import random
from pyclustering.cluster import cluster_visualizer,cluster_visualizer_multidim
from pyclustering.cluster.optics import optics, ordering_analyser, ordering_visualizer
from pyclustering.utils import read_sample, timedcall
from pyclustering.samples.definitions import SIMPLE_SAMPLES,FCPS_SAMPLES,FAMOUS_SAMPLES

Using the sample data provided by the Pyclustering itself and performing OPTICS algorithm to cluster the raw data and analyse the results.

sample = read_sample(FCPS_SAMPLES.SAMPLE_TWO_DIAMONDS)
radius_cluster = 0.2
num_neighbors = 10
optics_model = optics(sample, radius_cluster, num_neighbors)
optics_model.process()
clusters = optics_model.get_clusters()
noise = optics_model.get_noise()
ordering = optics_model.get_ordering()

Defining the radius for the cluster and the number of neighbours is necessary for the algorithm. The clusters formed by the OPTICS algorithm are stored by using “.get_clusters”. Similarly, information about the input data set’s noise and clustering ordering is extracted. The data-set clustering ordering contains information on the internal clustering structure following the connectivity radius.

Analysing the clusters formed with the sample. Plotting the histogram of the number of clusters formed to check the distribution and spread of data points in each cluster.

plots = cluster_visualizer()
plots.append_clusters(clusters, sample)
plots.show()
 
analyser_cluster = ordering_analyser(ordering)
ordering_visualizer.show_ordering_diagram(analyser_cluster, 2)

As we can observe that the cluster is approximately the same as the sample. The clusters also maintain the shape of the diamond just like the sample. As mentioned above the radius of the cluster is 0.2 and in the representation, we can observe that the radius of the cluster is approximately 0.2. There are a total of 2 clusters formed by the algorithm and by the distribution it could be said they are perfectly formed.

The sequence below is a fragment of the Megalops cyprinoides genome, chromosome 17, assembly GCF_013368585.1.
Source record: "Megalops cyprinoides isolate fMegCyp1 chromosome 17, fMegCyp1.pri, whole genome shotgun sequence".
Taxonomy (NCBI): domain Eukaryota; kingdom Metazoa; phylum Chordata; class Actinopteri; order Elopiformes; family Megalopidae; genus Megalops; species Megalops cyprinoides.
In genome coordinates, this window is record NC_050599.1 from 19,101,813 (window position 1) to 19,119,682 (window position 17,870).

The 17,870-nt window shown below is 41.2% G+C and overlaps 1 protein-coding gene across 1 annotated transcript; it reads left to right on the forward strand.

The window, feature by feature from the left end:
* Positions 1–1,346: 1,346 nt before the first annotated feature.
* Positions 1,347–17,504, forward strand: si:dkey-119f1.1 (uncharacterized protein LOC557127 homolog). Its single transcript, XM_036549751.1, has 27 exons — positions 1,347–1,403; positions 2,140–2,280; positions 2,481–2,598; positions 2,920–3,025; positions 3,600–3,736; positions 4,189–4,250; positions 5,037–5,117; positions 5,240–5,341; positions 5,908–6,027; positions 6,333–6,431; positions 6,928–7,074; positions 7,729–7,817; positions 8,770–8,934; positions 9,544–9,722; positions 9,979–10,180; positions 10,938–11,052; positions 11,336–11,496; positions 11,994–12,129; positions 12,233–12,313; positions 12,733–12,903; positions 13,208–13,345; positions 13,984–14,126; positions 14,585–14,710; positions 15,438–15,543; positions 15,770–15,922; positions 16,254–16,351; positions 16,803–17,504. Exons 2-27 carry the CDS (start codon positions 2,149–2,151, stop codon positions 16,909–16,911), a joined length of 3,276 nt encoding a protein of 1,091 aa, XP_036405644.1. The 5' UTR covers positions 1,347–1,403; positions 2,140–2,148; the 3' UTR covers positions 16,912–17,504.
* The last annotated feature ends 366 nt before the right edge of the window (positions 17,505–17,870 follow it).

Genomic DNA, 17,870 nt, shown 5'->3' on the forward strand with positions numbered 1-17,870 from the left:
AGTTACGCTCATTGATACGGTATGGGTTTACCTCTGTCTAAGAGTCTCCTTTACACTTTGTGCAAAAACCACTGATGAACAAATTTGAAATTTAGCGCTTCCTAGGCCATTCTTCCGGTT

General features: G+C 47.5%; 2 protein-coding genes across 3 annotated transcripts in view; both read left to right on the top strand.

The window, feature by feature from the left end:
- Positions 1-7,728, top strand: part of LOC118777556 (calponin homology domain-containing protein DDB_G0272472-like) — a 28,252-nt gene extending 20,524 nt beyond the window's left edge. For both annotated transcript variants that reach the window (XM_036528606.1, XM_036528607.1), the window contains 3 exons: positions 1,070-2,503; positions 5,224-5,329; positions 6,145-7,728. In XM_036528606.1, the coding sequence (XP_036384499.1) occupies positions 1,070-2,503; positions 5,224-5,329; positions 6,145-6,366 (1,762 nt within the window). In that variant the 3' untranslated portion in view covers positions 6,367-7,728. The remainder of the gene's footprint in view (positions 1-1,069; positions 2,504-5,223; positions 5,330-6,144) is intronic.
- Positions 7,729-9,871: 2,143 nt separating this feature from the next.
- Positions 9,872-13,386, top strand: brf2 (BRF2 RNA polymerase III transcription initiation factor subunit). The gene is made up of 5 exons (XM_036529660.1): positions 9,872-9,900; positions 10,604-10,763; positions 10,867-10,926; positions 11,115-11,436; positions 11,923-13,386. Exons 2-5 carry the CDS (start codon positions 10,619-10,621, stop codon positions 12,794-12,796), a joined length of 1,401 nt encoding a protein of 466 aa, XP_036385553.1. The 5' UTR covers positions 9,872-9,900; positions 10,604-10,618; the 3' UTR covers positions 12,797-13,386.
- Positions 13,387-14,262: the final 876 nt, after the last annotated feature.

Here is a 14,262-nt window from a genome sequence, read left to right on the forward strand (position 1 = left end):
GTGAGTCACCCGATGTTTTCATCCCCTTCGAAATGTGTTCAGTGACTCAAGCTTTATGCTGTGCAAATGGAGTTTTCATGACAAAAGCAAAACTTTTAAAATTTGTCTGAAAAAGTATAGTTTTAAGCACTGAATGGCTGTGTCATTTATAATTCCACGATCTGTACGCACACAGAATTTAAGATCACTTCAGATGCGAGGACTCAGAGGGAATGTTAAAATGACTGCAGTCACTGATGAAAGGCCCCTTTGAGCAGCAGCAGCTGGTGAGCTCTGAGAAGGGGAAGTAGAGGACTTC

Let’s implement this on multidimensional data since the previous data was two dimensional.  Everything in the code would be the same except the visualisation part. As this is multidimensional data, I need to use “cluster_visualizer_multidim()”  instead of “ cluster_visualizer()”. 

sample = read_sample(FAMOUS_SAMPLES.SAMPLE_IRIS)
radius_cluster = 0.5
num_neighbors = 10
optics_model = optics(sample, radius_cluster, num_neighbors)
optics_model.process()
clusters = optics_model.get_clusters()
noise = optics_model.get_noise()
ordering = optics_model.get_ordering()
 
plots = cluster_visualizer_multidim()
plots.append_clusters(clusters, sample)
plots.show()
 
analyser_cluster = ordering_analyser(ordering)
ordering_visualizer.show_ordering_diagram(analyser_cluster, 3)

In the above representation, there are six plots of clusters which represents six different dimensions of the data. One can also visualise a single dimension by the following code.

plots = cluster_visualizer_multidim()
plots.append_clusters(clusters, sample)
plots.show(pair_filter=[[0,3]])

Conclusion

PyClustering is a data mining package which supports a great list of clustering algorithms which make it flexible to operate. Since it uses Numpy for mathematical operation and parallel processing makes the processing faster. With this article, we understood the package and modules offered by the package with the implementation of OPTICS on both two dimensional and multidimensional data. 

References

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Sourabh Mehta
Sourabh has worked as a full-time data scientist for an ISP organisation, experienced in analysing patterns and their implementation in product development. He has a keen interest in developing solutions for real-time problems with the help of data both in this universe and metaverse.